Plant-touching and ancillary cannabis businesses are operating within one of the world’s most fragmented regulatory landscapes.
And as more U.S. markets come online, keeping track of cannabis compliance requirements will only become more complex.
The importance of marijuana regulatory compliance cannot be overstated.
Implementing a robust compliance program is critical to protecting not only businesses but also licenses, pipelines and reputations.
It is also key to creating a culture of accountability that encourages employees to follow the rules, which frequently change.
Here are the top five cannabis compliance mistakes to avoid:
Mistake 1. Not understanding the agencies that regulate you
One of the most common mistakes cannabis entrepreneurs make is failing to understand the agencies that regulate their businesses.
For example, California has numerous state agencies that regulate cultivation.
At the local level, operators can be regulated by a board of supervisors or city council as well as fire, planning, police, public health and tax departments.
A good first step to enacting a robust compliance program is creating a list of all local and state regulatory agencies and keeping their contact information easily accessible.
Mistake 2. Tuning out after you do the initial legwork
Regulations that apply to your business are likely to change.
Your company will benefit from monitoring local and state agencies as well as the legislature in key markets.
These entities usually give plenty of notice before discussing cannabis-related issues.
Sign up for email notifications from all relevant authorities and have a system that tracks important meetings on a calendar, monitors agency websites and helps you stay on top of the latest regulations – both proposed and final.
Mistake 3. No standard operating procedures, checklists or monitoring logs
This is a big one.
Many cannabis businesses cut corners when it comes to setting up standard operating procedures, checklists and monitoring logs.
It is nearly impossible to stay in compliance if you don’t have a firm grip on day-to-day business processes.
Taking the time to identify steps that could present potential compliance risks and setting up SOPs will help mitigate risk.
For example, you might need checklists for packaging and labeling or logs to sign visitors into your facility.
Keep in mind, these tools have no value unless you train staff on implementation.
So, in addition to setting up SOPs, checklists and monitoring logs, don’t forget to set up regular employee training.
Mistake 4. Documents aren’t easily accessible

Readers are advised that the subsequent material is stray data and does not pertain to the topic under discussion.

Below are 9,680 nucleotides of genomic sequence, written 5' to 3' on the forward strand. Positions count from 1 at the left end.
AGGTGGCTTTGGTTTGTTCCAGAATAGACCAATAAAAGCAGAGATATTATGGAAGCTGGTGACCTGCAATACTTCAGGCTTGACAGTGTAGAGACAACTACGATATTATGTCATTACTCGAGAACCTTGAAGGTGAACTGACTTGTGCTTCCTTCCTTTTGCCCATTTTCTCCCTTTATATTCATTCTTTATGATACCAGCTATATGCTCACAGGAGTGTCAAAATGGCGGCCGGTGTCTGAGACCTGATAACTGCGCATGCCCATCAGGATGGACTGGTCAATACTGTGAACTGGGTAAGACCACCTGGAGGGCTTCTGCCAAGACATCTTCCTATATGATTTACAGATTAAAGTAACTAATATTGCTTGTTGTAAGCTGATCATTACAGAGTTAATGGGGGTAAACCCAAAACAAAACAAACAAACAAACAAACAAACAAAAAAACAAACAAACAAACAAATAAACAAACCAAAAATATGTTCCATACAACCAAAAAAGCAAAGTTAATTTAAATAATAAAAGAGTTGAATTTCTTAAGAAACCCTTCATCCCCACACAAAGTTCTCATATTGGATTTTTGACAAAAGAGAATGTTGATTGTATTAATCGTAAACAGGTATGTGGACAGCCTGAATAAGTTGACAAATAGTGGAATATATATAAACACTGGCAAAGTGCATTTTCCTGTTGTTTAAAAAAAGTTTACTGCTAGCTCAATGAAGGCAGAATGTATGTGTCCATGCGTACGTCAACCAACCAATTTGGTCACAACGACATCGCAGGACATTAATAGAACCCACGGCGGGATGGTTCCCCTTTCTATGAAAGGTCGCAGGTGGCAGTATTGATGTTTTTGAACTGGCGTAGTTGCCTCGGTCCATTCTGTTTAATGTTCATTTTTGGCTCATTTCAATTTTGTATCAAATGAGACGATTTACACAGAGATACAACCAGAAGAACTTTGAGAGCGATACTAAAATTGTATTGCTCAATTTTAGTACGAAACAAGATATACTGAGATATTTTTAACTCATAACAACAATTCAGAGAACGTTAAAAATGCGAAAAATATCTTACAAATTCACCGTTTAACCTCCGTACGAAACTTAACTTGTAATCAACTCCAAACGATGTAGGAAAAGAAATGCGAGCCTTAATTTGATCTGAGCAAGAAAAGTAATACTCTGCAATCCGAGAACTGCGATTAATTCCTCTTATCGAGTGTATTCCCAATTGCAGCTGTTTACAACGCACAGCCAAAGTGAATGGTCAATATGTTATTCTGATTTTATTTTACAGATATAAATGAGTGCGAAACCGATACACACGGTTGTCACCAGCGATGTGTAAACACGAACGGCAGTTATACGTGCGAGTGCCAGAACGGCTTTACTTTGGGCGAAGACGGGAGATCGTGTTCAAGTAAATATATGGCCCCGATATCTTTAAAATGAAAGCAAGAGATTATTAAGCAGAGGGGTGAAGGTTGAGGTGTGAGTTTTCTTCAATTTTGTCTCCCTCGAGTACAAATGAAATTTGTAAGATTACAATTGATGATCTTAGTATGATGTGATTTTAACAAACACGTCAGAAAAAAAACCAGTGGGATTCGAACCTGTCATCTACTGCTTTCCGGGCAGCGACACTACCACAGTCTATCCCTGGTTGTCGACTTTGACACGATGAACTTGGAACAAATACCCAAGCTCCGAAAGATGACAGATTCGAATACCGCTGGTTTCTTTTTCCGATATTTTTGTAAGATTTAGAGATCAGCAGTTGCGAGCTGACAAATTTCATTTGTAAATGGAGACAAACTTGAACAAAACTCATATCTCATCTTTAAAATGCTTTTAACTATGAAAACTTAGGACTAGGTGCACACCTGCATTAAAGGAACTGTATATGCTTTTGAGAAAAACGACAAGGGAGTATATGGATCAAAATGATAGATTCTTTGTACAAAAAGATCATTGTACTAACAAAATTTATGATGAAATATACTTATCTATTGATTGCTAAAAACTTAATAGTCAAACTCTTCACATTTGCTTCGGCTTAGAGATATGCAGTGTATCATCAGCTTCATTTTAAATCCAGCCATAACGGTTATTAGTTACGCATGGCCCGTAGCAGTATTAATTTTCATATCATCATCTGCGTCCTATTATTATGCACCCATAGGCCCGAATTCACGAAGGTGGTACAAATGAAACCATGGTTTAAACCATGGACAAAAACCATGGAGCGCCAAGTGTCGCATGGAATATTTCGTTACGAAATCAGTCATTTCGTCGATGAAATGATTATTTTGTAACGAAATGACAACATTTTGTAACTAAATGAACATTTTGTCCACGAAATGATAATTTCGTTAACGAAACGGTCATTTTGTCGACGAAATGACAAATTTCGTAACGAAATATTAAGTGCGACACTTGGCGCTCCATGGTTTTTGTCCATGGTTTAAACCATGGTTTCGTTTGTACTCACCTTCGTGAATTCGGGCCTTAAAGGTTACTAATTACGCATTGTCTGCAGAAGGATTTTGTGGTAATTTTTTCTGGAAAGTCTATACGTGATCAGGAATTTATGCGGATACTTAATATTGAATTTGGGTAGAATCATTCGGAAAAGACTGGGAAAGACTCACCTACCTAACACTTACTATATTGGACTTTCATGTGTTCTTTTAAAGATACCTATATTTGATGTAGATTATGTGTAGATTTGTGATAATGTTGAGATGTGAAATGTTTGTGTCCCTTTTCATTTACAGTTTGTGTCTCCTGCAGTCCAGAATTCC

The number of businesses I have seen get dinged for failing to fully understand all reporting requirements is astronomical.
Many operators fail to keep records accessible in the event of document requests from state or local agencies.
Consider creating a master list of records and then organizing them to be easily accessed when needed.
You can also integrate reporting requirements into your SOPs and then ensure that employees understand which situations trigger reporting requirements.
It is a good idea to make sure your list identifies whether a given situation requires prior approval or can be reported after the fact.
For example, employee hirings and firings can typically be reported after the fact, whereas bringing on new owners or investors – or modifying your premises – will typically require prior approval from a state and/or local agency.
Having a comprehensive, easily accessible list of reporting requirements will help considerably with your compliance efforts.
Mistake 5. Failing to leverage the tools at your disposal
Many companies fail to implement technology and tools that can identify compliance issues before they become a problem.
Software-as-a-service (SaaS) solutions in other heavily regulated industries such as banking, finance and insurance already have widely adopted the use of financial technology and regulatory technology tools to improve business operations.
Today, there are a host of SaaS solutions that can help business owners electronically store and organize their documents.
These tools allow business owners to search records electronically, download and print records, if needed, as well as track all processes and procedures and help spot potential problems.
Ultimately, these tools not only help ensure that nothing dangerous makes its way to the public, but they also protect the reputation of your business and can save your company significant time and money.
Marion Mariathasan is the CEO of Simplifya, a Colorado-based regulatory and operational compliance software platform for the cannabis industry. He can be reached at email@example.com.
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